Slow Food Sacramento

A Chapter of Slow Food USA

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Staring at a future of lower corn prices and higher inputs, Huegerich decided to experiment. Two years ago, he planted 320 acres of conventional corn and 1,700 with GMO corn. To his delight, the conventional fields yielded 15 to 30 more bushels per acre than the GMO fields, with a profit margin of up to $100 more per acre. And so in 2013, he upped the ante, ordering six varieties of conventional seeds for close to 750 acres and GMOs for his remaining acres.

Governor’s + Region Report –

Slow Food Sacramento’s successful membership drive has earned the chapter a visit — and meal prepared by — Matt Jones, the newly elected President of the Slow Food USA Board of Directors. Congratulations! Still haven’t joined? We’re hoping to sign up just as many new and renewing members by the end of the year. Consider a gift membership — it’s easy to arrange.

As we go into end of the year harvest celebrations, we’re focusing on the Slow Food Biodiversity Foundation’s Ark of Taste project — the FAO-recognized effort to save delicious foods and meaningful food cultures from extinction. Read more about Slow Food Sacramento’s celebration of Ark products elsewhere in this newsletter. And thank Snail of Approval Awardees including Elegant Beans/Mohr-Frye Ranch and Kingbird Farms for growing several Ark varieties of beans, fruits, and vegetables. Then take a moment to notice that Snail of Approval Restaurant Magpie Café & Catering notes on its menu when it serves AOT foods. In 2014, the 25th Anniversary of Slow Food, let’s celebrate the farmers and chefs who are rescuing these foods. And let’s identify and nominate more candidates for the Ark. The Karakul or Fat-tailed sheep, raised at Oregon House in Yuba County, has just been boarded. Spring lamb anyone? Our chapter nomination, Chenin Blanc Clarksburg AVA is being reviewed. Want to join the Slow Food California Ark of Taste Committee? Email charity@slowfoodsacramento.com

The Slow Food California Regional Leaders meeting in San Diego November 2-3 gathered over 50 leaders from across the state as well as Executive Director Richard McCarthy and Jovan Sage and Isabel Eljaiek from the Brooklyn staff as well as Matt Jones of the Board of Directors, plus Alfonso Rocha from Puebla, Mexico (International Councilor representing Mexico and Central America) and representatives of Slow Food Baja. Our focus was on what it means to be a region within Slow Food USA and what big ideas we have for the California region. Our Policy and Ark of Taste Committees are up and running. We formed new committees on Transnational work within the Americas and on Snail of Approval as well as for a series of Master Classes — Master of Meat? Wine? Cheese? – patterned after a very successful Slow Food Italy program. More coming soon, including how to volunteer and opportunities for training. Our policy, ark of taste, events, and fundraising workshops were terrific. And we know we need to spread these opportunities around the state. Best part – meeting all these energetic, interesting, involved volunteers, farmers, chefs, educators, gardeners, and you!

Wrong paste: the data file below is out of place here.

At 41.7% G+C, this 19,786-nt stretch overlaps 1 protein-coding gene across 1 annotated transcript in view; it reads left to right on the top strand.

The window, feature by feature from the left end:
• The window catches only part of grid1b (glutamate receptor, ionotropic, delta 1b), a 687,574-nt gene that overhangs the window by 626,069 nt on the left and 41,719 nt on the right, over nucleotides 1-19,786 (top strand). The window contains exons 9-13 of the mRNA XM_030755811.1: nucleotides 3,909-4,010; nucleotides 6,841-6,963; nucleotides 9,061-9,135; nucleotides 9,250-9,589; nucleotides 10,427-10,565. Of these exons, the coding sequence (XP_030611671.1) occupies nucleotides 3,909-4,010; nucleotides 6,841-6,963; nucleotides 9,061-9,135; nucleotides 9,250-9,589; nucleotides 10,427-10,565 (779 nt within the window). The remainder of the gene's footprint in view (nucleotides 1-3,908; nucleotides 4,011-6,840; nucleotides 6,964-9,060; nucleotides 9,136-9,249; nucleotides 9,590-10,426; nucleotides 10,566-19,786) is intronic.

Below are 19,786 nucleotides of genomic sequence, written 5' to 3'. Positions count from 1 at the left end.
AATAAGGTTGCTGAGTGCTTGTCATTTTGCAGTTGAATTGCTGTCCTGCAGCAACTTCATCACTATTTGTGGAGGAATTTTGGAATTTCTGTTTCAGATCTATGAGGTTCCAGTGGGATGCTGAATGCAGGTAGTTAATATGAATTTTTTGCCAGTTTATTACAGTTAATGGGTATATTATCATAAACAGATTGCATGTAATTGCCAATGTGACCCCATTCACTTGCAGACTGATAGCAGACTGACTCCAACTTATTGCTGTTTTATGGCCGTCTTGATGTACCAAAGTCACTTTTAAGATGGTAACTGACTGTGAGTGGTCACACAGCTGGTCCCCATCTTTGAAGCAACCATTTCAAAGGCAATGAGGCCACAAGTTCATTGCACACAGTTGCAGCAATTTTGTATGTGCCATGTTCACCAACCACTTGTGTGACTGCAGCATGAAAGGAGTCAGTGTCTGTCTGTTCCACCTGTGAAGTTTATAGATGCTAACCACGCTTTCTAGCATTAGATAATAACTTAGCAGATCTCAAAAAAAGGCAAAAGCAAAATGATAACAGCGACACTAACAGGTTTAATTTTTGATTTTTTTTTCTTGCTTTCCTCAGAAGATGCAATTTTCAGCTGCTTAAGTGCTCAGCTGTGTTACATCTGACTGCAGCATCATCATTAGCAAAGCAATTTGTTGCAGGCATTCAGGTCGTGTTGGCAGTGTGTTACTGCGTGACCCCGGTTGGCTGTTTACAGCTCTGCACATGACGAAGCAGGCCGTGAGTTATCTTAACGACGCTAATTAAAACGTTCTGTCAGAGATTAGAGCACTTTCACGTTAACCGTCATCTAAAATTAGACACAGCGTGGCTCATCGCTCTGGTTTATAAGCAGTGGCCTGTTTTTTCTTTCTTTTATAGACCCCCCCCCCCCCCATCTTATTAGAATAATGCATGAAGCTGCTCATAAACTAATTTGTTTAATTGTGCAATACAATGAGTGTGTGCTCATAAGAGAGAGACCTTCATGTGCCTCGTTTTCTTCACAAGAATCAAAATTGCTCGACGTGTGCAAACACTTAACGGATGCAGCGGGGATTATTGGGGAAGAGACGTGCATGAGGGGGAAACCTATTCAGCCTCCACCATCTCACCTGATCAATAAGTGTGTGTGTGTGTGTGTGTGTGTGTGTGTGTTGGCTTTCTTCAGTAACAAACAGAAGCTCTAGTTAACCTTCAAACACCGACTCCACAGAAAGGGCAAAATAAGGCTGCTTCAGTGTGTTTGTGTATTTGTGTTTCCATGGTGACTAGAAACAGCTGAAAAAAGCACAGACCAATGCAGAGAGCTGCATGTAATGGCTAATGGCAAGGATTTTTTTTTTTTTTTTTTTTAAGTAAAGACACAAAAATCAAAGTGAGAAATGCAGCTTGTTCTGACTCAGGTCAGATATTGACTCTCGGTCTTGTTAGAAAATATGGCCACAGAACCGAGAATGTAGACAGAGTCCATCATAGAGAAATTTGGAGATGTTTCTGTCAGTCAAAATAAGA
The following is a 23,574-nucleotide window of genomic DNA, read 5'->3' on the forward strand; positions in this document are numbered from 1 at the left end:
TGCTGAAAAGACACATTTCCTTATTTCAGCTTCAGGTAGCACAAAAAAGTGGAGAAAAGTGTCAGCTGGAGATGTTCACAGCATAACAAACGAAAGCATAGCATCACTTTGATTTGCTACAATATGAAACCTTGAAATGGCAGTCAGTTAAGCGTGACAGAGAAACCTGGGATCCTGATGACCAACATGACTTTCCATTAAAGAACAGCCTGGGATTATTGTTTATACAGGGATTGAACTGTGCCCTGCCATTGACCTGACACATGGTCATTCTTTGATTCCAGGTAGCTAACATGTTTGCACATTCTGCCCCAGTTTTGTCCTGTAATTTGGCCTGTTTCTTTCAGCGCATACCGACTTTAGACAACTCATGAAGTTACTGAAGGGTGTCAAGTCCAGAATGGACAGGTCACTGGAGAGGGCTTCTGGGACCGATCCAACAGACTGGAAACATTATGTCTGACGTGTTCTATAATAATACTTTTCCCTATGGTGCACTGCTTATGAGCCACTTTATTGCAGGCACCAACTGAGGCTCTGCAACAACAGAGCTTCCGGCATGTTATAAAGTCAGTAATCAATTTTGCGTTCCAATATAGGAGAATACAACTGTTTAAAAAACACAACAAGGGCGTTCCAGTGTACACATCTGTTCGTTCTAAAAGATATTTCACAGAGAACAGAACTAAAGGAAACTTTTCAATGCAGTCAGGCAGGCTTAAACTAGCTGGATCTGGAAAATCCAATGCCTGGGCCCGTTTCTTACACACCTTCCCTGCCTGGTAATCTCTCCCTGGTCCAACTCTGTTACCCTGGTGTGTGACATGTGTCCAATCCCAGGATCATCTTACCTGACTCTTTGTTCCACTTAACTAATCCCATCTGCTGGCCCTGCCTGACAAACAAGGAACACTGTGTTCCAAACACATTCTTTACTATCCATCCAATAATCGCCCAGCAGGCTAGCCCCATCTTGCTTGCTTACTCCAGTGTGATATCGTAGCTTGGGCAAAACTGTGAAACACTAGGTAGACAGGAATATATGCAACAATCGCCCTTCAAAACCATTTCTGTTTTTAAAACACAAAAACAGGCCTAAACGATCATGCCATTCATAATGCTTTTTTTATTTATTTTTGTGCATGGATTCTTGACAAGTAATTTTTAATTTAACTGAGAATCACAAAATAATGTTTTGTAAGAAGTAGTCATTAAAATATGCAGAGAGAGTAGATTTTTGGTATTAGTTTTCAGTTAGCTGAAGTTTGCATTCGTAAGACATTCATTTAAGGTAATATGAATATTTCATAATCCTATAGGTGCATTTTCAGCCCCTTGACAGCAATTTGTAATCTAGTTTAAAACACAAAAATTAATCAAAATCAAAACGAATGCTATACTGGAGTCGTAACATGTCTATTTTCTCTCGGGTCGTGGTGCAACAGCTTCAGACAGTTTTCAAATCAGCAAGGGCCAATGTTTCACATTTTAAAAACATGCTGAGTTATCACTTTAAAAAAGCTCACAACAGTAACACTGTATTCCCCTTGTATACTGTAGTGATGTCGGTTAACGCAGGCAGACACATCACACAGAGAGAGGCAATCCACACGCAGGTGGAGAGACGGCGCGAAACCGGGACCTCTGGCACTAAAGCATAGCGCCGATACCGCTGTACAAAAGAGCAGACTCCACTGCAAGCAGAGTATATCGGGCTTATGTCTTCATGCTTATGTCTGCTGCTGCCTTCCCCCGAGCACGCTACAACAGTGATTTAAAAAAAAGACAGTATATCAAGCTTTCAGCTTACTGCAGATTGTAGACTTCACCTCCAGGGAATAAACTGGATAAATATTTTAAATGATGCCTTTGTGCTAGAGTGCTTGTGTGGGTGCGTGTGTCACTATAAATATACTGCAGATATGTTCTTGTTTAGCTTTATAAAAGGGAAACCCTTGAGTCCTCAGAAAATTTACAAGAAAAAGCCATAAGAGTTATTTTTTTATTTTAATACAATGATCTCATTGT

Next up for a regional meeting is Sacramento in connection with the Green Schools National Conference March 27-29, 2014. Stay tuned.

Charity Kenyon
Slow Food USA Governor
Central Valley California Region &
International Councilor
charity@slowfoodsacramento.com

 

 

What’s next as Sacramento seeks to earn and hold on to its title as America’s Farm To Fork Capital? Some interesting ideas collected by Chris Macias in The Sacramento Bee: http://www.sacbee.com/2013/10/30/5860288/growing-sacramentos-farm-to-fork.html

Fourteen local businesses recently received the Snail of Approval award from Slow Food Sacramento, a nonprofit dedicated to promoting good, clean and fair food.

The Snail of Approval program is designed to recognize local busineses that contribute to the quality, authenticity and sustainability of food in the Sacramento community. The Snail of Approval is granted based on the three basic principles of the Slow Food movement: good (authentic flavor), clean (grown and produced so it does not harm the environment) and fair (food producers receive fair compensation).

Businesses are recognized in three categories: Producers, Supporters, and Restaurants. The businesses receiving the Snail of Approval this year are:

 

Producers

Elegant Beans and Beyond

Doughbot

Chocolate Fish Coffee

Temple Coffee Roasters

Insight Coffee Roasters

The Good Stuff

Kingbird Farm

 

Restaurants

Thir13en

Yellowbill

Capitol Garage

Mama Kim’s on the Go

 

Supporters

Two Flew the Coop

Edible Sacramento

Local Roots Food Tours

 

The awards will be presented on Sunday, November 3, at the annual Harvest Dinner. For more details on the event, please visit https://slowfoodharvestdinner2013.eventbrite.com/.

 

For more information about the Snail of Approval program, visit http://slowfoodsacramento.com/snail-of-approval/about/.

 

 

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Slow Food Sacramento is the local chapter of the international nonprofit Slow Food, which has more than 100,000 members worldwide. Slow Food believes that the food we eat should taste good: that it should be produced in a clean way that does not harm the environment, animal welfare or our health; and that food producers should receive fair compensation for their work.

Slow Food considers its members and all who eat to be co-producers, not consumers, of food. By being informed about how our food is produced and actively supporting those who produce it, we become a part of and a partner in the production process.